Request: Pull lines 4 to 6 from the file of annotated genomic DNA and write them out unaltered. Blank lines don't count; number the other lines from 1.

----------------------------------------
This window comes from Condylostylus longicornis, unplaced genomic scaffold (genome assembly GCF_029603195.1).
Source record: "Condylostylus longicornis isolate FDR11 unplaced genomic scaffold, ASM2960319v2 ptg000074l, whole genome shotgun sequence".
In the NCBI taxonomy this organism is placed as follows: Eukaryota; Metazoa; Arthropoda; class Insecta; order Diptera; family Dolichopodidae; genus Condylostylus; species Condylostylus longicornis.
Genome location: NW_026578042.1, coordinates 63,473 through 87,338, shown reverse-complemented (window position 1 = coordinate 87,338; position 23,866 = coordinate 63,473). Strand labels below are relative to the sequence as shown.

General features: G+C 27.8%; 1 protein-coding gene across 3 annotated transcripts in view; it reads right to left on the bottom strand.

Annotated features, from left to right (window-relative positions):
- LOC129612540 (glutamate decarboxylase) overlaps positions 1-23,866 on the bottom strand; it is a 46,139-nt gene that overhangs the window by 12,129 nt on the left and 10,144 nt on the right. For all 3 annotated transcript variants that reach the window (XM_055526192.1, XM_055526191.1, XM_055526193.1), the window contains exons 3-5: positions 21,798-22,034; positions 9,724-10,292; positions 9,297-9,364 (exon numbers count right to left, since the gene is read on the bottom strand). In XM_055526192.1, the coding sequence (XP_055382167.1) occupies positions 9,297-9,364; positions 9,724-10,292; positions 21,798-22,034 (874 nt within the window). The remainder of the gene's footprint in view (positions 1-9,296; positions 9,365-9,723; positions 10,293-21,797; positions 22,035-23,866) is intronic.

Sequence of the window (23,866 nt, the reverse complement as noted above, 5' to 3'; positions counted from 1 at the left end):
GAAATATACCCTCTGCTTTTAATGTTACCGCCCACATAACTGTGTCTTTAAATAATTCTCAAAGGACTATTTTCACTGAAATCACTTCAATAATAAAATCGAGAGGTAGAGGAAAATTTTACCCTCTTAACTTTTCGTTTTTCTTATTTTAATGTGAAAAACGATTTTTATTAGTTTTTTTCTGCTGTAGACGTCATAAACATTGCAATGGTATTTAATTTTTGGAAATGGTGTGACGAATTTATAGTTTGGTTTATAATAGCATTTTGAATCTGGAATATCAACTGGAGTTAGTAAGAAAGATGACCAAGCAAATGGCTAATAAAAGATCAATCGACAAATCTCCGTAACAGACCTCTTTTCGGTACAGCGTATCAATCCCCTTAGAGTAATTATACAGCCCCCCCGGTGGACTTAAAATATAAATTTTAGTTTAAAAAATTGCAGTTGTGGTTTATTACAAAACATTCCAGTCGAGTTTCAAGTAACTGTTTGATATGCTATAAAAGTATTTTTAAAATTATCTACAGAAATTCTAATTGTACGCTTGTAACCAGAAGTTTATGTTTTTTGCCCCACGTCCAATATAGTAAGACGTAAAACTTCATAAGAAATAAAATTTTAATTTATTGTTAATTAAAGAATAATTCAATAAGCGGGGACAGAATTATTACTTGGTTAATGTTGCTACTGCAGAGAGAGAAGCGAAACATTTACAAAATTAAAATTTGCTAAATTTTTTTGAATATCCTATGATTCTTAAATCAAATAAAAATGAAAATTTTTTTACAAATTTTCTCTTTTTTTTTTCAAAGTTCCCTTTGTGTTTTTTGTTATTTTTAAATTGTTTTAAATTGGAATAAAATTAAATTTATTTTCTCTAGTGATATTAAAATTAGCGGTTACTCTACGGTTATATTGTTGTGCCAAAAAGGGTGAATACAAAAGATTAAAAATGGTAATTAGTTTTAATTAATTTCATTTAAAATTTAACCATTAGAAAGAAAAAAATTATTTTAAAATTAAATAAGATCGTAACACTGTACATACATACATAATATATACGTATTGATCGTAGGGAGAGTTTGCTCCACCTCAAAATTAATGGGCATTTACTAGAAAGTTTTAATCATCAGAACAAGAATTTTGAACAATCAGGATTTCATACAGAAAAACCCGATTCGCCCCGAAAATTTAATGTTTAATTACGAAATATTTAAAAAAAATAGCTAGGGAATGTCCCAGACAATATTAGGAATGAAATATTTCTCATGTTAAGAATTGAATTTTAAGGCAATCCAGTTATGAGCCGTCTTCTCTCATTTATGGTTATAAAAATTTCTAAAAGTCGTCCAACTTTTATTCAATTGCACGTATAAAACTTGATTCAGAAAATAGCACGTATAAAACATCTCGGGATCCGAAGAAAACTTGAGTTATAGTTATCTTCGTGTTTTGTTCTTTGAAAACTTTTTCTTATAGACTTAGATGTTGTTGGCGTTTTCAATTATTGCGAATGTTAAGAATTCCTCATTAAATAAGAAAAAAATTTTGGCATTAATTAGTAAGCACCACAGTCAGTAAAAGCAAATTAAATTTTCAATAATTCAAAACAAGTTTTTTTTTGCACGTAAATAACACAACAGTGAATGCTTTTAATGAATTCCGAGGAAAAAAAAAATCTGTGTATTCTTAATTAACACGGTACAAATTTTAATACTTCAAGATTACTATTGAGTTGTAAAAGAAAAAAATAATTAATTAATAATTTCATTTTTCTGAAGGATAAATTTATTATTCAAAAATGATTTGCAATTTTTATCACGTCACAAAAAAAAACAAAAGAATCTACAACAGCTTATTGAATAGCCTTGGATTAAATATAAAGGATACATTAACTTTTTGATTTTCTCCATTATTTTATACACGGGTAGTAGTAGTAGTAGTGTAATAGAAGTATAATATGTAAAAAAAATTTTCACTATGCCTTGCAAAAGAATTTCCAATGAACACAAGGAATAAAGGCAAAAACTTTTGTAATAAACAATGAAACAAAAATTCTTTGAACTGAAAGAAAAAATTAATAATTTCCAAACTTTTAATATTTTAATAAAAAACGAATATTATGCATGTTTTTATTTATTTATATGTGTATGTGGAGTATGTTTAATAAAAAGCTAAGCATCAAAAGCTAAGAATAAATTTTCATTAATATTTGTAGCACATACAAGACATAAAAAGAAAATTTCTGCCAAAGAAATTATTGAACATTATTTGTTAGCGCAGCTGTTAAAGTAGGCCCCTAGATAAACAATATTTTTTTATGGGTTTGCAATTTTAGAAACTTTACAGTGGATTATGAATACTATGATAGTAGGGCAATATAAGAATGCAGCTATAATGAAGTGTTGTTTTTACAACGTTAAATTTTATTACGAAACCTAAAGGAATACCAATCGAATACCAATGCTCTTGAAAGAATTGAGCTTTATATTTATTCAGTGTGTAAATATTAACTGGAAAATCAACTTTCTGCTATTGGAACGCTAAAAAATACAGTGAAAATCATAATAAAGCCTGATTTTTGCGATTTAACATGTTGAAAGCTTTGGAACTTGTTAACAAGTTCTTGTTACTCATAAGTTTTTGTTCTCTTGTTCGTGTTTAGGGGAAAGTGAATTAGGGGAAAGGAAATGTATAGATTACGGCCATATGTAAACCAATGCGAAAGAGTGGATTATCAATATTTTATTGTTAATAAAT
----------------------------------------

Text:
Genome location: NW_026578042.1, coordinates 63,473 through 87,338, shown reverse-complemented (window position 1 = coordinate 87,338; position 23,866 = coordinate 63,473). Strand labels below are relative to the sequence as shown.

General features: G+C 27.8%; 1 protein-coding gene across 3 annotated transcripts in view; it reads right to left on the bottom strand.

Annotated features, from left to right (window-relative positions):